Happy World Folklore Day! Well, not until 22 August, but in the meantime let’s talk about Argentine folklore. Whereas in Buenos Aires tango is predominant, as soon as you get out of the capital, folklore is all over the place. In the whole north of Argentina –but especially in the regions of Salta and Tucuman– traditional music and dances have a strong culture backing them and are very much alive today.
Numerous folklore dances are popular nowadays in Argentina. Most of them were influenced by the indigenous, the African slaves and the northern neighbours: Bolivia and Peru. “Influence” is an important word when it comes to folklore. Many of those we had the chance to see –whether in Argentina, Chile, Peru or Colombia– have clear similarities; whether it be in the steps, in the gestures, or in the outfit.
There would be much to say about the history and the meaning behind the dances of the Argentine folklore; and there are some very good articles about that, although most of those we found were in Spanish. What interests us particularly is how very much alive this folklore is even nowadays.
During our 2 months in Argentina, we were hosted by no less than 3 people who were in love with folklore; they either danced it, sang it or played it with a music band. Later, in Colombia, we would have such luck again, and learn all about Colombian folklore with Robinson.
While tango is playing in most cafes and restaurants you stop at in Buenos Aires, the same can be said about folklore in the Northwest of Argentina. There’s also a lot of strepitous public dancing on the city squares, most particularly in Salta. Often, it’s a kind of street art to gather money; but sometimes you’ll see people simply rehearsing for an upcoming peña.
Peña is the name of a folklore dancing event or a disco where lovers of folklore practise and have fun. It refers therefore both to the event and to the location where it takes place.
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The main 3 dances of the Argentine folklore
These 3 dances almost always come with live music provided by folklore bands. The typical instruments are guitars, accordion, drum and violin. Singing voice is optional but some pieces are sung too.
The outfits are typical gaucho clothes, since the dances were traditionally practised by gauchos, the Argentine country folk; long colourful dresses for the women, boots, large hats and sometimes whip for the men. During the dance, both often have a handkerchief, which is a very important element of most of the dances.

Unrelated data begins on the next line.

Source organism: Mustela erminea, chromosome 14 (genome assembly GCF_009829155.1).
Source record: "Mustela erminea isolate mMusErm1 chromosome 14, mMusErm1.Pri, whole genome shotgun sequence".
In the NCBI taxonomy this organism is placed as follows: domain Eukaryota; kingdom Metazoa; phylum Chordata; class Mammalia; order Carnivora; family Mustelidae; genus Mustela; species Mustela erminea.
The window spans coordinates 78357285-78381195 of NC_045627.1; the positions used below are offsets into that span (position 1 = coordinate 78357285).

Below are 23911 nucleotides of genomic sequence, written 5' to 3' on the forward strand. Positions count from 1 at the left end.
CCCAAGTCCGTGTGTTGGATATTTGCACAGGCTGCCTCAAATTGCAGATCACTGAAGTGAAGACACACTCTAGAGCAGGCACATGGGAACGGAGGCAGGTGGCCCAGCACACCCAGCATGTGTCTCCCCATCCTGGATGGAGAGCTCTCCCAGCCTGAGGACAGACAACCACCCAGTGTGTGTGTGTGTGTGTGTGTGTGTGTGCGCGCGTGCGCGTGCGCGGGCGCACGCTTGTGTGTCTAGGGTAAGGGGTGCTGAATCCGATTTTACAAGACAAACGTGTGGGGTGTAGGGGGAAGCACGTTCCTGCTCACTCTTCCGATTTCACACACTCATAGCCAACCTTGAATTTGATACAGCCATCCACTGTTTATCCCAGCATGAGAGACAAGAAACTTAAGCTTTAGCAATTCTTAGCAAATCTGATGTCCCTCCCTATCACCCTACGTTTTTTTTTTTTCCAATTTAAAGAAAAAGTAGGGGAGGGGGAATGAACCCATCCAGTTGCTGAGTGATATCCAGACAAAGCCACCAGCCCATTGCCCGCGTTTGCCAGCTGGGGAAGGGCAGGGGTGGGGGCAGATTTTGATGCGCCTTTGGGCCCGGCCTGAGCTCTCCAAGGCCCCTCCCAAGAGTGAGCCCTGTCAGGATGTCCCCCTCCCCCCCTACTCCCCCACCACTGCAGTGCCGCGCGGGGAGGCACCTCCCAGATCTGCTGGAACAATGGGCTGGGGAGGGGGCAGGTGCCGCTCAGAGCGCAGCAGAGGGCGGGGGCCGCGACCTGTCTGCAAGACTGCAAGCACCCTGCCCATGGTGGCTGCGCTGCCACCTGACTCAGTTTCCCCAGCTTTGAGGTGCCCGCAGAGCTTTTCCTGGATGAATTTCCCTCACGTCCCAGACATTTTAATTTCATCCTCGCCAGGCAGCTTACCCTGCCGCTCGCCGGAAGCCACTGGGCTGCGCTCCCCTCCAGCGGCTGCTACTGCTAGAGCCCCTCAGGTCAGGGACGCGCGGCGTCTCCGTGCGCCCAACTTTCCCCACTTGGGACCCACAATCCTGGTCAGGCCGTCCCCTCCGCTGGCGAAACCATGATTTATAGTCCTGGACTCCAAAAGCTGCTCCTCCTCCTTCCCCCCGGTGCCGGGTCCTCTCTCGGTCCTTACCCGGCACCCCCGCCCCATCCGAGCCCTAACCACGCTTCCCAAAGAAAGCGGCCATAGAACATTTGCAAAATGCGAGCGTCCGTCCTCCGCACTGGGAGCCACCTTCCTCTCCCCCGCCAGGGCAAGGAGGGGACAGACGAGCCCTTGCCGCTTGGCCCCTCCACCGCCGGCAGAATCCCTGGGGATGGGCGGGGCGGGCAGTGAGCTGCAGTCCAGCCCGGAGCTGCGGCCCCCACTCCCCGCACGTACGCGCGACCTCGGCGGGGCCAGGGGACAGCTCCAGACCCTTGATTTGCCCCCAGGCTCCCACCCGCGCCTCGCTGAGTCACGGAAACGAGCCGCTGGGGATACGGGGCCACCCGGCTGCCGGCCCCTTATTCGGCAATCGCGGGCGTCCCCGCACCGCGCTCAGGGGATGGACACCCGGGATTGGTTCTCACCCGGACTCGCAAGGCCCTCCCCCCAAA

In Salta at carnival time (beginning of February) pop up the mythical carpas salteñas (literally meaning “tents of Salta”). Huge tents are put up, where zamba, together with modern rhythms (such as modern cumbia) is played and danced on all night long.
This is the dance that we’ve seen the most in the northwest of Argentina. It arrived from Lima in the XIXth century through Chile, digging roots in that country too under the name of cueca. It’s a pair dance where both dancers wave a handkerchief, playing games with it and with each other.
It’s a choreographed dance with exact positions and figures for men and women. Their order is strict and for experienced dancers, which figure comes next is obvious from the music; while for outsiders like us, it’s a complete mystery.
In Neuquén, our host Sole brought us to an informal peña in the hall of the Fine Arts Museum. We tried dancing zamba with more and less success despite the friendly reassurances from our fellow dancers.
Start dreaming: Our road trip through the Northwest of Argentina
Sole danced chacarera with her dancing group and she mesmerised us with a performance.
This dance is considered the most typical Argentine folklore dance. People practise it widely, not only in Salta, but in all the area up north from Córdoba.
It originates in the Santiago del Estero province (north of Córdoba) and its influence on cultures stretches as far as to Bolivia. Chararera is also danced in pair with strict choreography but the dancers don’t touch each other. If there are more pairs, they form all together a set structure that either moves around or swap position.
This dance is said to have originated even before 1820. It’s the dance of the Gaucho culture par excellence; thus people dance it to a lesser extent in Peru, Chile, Paraguay and Uruguay.
Lovers of Argentine folklore refer to it as the archetype of the native dances, combining aspects of all the others. At the same time, it has a simple choreography which leaves enough space to the personality of the dancers; the playful grace of the woman and the friendly games of the man.
Nowadays, we find several versions all over the North of Argentina, like Gato Porteño, Gato Cordobés, Gato polkeado, etc.
Videos to give you a better idea of these Argentine folklore dances